In some ways, it could be viewed as inappropriate to focus on one symbolic act when our nation is in such great pain. We should be concentrating on addressing the issue of inequality and racism in law enforcement and the court system. We should be focusing on the dangers that people of color face in this nation every day. We should be trying to better understand why acts of peaceful protest turn into violent rage.
Still, when we experience trauma, as individuals or as a nation, we are often drawn to one symbolic act which could be seen as either promising hope for a better future or evidence that the trauma will continue.
In that spirit, I want to address one symbolic act that we saw yesterday.
As so many of you did, I watched with horror last evening as what was a peaceful protest in front of the White House was broken up by soldiers on horseback firing tear gas and rubber bullets. As President Trump spoke a very short distance away, those who had gathered peacefully to demand change in this nation, a change so desperately needed, were cleared from the streets.
It was unclear why the street was being cleared in this way.
Then, a few minutes later we understood.
President Trump wanted to make a visit to a church which had been burned the night before to make a statement, to have a photo-op.
And so he stood in front of the church holding up a Bible so that all could see.
That one symbolic moment summarized for me why I find so much of his behavior as president and as a human being so appalling.
Anyone can hold a Bible. Anyone can claim to love the Holy Book.
But, to hold a Bible as a symbol is one thing. To live by its guidance is another.
“There should be one law for all” says the Bible.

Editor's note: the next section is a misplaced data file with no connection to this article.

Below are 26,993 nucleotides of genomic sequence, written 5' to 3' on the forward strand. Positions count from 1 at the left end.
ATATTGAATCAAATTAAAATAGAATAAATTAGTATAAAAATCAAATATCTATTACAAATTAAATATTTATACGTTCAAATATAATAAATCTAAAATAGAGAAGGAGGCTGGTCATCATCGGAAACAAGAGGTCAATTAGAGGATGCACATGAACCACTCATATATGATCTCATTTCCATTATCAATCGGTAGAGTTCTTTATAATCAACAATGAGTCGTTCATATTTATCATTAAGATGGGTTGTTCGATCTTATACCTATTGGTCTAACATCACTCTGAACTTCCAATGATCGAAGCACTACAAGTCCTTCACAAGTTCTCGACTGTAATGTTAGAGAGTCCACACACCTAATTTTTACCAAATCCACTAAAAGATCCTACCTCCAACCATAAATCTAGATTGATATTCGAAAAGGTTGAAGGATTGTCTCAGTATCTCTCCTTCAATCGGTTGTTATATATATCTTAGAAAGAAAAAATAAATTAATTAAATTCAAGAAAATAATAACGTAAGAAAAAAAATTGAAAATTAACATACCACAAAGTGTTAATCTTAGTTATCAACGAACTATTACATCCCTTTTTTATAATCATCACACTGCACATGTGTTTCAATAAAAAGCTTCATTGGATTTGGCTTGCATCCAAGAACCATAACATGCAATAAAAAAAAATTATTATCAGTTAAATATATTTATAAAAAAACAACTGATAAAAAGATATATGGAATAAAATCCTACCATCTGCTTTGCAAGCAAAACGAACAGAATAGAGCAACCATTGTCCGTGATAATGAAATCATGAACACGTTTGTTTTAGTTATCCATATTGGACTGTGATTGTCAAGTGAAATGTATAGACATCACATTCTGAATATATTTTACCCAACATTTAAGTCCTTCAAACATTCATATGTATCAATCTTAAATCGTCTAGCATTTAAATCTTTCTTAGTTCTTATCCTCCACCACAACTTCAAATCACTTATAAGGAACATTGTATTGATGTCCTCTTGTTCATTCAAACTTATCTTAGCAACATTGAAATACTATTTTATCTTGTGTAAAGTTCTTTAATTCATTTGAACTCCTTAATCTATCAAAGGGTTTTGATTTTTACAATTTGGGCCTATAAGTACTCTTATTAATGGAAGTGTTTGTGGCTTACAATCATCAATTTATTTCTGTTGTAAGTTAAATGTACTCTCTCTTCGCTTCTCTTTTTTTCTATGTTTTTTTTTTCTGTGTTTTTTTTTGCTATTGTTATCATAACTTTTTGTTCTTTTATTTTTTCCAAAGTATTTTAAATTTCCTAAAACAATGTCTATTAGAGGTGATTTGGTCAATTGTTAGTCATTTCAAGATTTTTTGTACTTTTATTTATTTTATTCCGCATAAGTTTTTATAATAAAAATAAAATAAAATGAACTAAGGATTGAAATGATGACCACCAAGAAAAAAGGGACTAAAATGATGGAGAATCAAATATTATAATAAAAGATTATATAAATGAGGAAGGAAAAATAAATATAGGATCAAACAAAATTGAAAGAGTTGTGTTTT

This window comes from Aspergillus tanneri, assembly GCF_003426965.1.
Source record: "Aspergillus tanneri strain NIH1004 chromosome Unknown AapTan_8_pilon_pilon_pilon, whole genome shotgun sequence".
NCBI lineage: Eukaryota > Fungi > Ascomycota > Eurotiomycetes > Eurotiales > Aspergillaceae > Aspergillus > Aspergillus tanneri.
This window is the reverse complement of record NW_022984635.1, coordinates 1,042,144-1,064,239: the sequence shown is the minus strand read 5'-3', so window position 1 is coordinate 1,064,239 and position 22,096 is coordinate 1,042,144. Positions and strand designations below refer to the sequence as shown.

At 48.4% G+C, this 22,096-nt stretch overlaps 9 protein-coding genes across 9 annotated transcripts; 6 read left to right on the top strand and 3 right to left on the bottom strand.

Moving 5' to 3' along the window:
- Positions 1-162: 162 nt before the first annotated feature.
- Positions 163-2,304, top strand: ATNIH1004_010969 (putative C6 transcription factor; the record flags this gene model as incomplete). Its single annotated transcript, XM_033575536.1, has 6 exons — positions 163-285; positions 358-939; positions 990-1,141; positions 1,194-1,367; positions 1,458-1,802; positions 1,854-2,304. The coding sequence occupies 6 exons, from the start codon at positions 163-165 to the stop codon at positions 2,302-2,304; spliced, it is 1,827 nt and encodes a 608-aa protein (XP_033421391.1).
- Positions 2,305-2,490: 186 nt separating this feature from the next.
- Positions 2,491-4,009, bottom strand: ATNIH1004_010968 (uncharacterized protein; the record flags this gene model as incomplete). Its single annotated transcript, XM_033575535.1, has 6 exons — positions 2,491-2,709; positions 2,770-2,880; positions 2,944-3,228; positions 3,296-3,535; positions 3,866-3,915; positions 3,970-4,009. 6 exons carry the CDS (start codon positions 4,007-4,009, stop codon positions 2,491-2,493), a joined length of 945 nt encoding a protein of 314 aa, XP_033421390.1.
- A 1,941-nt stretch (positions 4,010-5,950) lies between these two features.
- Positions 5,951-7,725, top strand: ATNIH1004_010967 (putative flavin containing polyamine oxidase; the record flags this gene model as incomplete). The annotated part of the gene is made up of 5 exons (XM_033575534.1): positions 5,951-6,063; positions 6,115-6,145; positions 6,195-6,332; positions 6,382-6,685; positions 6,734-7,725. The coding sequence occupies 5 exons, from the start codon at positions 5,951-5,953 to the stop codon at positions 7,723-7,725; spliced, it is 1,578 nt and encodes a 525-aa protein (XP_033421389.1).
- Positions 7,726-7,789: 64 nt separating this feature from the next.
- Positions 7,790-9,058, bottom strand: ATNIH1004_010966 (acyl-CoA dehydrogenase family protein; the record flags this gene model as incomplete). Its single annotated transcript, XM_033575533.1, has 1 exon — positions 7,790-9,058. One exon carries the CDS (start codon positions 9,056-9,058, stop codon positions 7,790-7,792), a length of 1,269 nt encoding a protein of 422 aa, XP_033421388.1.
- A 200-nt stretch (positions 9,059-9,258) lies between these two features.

“Love your neighbor as yourself” says the Bible.
“Blessed are the peacemakers” says the edition of the Bible that he was holding.
For a man to talk and act as he has done over the past three years, including last evening’s call for the military to shut down protests while giving lip service to the concerns of the millions of people who have been protesting or raising deep concern about the state of our nation is horrendous in and of itself.
But, to break up a protest so that he could stand wrapping himself in the Bible was obscene.
We could use the inspiration of all the great religious traditions to change this nation for the better. We could use the values expressed in holy books to inspire us to lead our nation to a better place.
But, to use the Bible as a symbol in this way was an affront to every American and to the Bible itself.
We must address the issue of racism in this nation. We must listen to the voices of those who are calling out. We must learn to speak to each other and listen to each other. We must work for true equality and justice.
Our spiritual traditions could be great support for us to face this challenge. But only if we open the books and read them, not stand in front of a camera using them as props.